As most of you are aware staphylococcus (STAPH-MRSA) infections are a real problem amongst athletes. Hockey players are no exception. They sweat a lot while playing or practicing, then the sweat gets trapped in the gear—elbow pads, shin guards, shoulder pads, helmet......Then the trapped sweat becomes a science experiment and turns into all sorts of bugs and bacteria. That is when the gear becomes lethal not only to your nose but to your health!!
Here are a few steps to take to limit risk of Staph Infections:
Wash hands each time hockey gloves have been worn. In my opinion the gloves are the stinkiest piece of gear.
Shower ASAP after each practice/game
Clean and cover any cuts, scratches, abrasions before putting hockey equipment on.
**My first aid kit is for all to use and is well stocked with bandaides, neosporin, gauze, tape.......Please use it! ***
Clean that stinky gear!!
As shown in the video you can take it to have it cleaned or the cheaper option is to throw it into the washing machine. Yep, all the gear can be washed with exception of skates and helmet. Some people soak gear in tub with soap and bleach and air dry. I prefer to put it in the washing machine on hot setting, delicate cycle, and hang it outside in the sun.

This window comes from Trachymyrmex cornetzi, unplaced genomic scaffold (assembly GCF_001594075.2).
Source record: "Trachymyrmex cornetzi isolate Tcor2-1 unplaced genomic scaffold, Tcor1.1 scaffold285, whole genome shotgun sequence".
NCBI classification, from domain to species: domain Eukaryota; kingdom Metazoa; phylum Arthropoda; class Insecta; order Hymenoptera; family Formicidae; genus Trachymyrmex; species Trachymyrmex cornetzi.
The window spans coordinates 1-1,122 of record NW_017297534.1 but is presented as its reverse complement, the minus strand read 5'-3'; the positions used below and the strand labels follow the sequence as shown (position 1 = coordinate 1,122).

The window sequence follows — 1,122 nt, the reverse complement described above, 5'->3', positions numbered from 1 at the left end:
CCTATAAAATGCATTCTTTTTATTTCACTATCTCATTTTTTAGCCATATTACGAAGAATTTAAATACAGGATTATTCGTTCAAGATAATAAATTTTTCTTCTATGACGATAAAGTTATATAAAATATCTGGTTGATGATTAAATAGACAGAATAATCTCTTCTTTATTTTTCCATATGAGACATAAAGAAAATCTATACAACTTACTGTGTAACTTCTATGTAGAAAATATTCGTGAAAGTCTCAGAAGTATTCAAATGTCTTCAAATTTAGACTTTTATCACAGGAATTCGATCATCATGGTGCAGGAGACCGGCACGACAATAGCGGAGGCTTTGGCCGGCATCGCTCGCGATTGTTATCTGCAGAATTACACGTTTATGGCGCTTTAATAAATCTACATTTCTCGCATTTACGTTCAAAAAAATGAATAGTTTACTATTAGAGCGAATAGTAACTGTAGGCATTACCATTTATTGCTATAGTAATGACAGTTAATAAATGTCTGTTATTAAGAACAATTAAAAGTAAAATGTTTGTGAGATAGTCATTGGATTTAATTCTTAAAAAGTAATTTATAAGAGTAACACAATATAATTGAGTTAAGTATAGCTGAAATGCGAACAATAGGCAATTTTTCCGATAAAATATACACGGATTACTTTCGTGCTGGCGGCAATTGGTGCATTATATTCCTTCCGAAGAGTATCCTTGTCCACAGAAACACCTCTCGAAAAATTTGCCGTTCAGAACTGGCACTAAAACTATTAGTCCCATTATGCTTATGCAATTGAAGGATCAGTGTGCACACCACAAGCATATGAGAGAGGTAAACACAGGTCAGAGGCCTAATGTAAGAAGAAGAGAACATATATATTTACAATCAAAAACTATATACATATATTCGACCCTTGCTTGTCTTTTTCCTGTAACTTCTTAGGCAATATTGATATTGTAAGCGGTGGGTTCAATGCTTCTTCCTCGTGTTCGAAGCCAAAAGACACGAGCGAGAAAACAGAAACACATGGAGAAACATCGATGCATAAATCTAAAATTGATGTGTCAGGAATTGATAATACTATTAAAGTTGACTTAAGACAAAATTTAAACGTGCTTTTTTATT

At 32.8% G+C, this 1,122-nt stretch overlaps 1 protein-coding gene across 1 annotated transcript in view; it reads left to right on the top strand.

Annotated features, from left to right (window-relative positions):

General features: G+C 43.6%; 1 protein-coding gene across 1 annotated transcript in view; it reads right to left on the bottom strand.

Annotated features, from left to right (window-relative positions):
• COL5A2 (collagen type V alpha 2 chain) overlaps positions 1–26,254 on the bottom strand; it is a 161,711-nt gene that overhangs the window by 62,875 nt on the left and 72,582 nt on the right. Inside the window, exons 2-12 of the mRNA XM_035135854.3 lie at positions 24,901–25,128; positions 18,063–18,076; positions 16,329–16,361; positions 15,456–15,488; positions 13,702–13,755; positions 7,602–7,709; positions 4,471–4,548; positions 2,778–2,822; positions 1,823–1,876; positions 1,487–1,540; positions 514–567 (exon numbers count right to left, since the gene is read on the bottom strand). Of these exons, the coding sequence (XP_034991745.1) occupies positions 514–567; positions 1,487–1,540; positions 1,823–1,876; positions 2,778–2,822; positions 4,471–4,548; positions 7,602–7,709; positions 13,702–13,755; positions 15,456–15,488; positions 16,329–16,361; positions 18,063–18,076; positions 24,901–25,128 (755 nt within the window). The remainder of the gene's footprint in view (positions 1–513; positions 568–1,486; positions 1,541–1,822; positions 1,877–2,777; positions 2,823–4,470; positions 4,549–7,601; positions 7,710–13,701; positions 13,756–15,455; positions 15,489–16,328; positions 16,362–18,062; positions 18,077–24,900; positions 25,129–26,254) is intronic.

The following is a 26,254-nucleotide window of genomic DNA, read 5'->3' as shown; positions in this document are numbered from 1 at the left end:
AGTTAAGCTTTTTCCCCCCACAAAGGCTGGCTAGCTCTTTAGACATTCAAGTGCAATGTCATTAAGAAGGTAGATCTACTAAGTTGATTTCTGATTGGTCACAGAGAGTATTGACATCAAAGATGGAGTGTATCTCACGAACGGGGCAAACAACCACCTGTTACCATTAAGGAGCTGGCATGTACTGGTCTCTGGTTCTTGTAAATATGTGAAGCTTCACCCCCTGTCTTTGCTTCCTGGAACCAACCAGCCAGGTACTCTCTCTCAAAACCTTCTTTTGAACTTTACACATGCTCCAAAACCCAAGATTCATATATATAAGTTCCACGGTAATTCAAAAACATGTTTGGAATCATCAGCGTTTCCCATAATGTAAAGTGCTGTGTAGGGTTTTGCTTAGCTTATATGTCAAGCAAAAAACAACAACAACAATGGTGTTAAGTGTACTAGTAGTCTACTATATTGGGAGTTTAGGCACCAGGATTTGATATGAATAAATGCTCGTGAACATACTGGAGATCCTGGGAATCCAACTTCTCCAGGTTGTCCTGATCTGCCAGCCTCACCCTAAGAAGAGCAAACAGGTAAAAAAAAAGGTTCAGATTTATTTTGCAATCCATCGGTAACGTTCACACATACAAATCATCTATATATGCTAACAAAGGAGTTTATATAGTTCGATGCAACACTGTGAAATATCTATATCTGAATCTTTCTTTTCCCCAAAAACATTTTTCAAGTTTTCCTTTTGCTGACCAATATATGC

Helmets-wipe inside with Isopropyl Alcohol
Skates-pull insoles out soak in soapy water then air dry
**This should be done throughout the season. Basically, whenever it begins to stink clean it!!**
Air Equipment out after each game/practice including skate insoles.
Do not allow the gear to remain wet and become a breeding ground for bacteria.
Even when you are traveling out of town hang gear up in the hotel room. Although, I am told some of the hotels (especially up North) are wise to this and will not allow hockey bags in their hotels. Can't say I blame them. In that case air out in vehicle may be your only option.
Educate the players. Tell them the seriousness of it and what steps they can take to prevent it. I love it when the kids come to me and ask for a bandaide to cover a cut, no matter how small.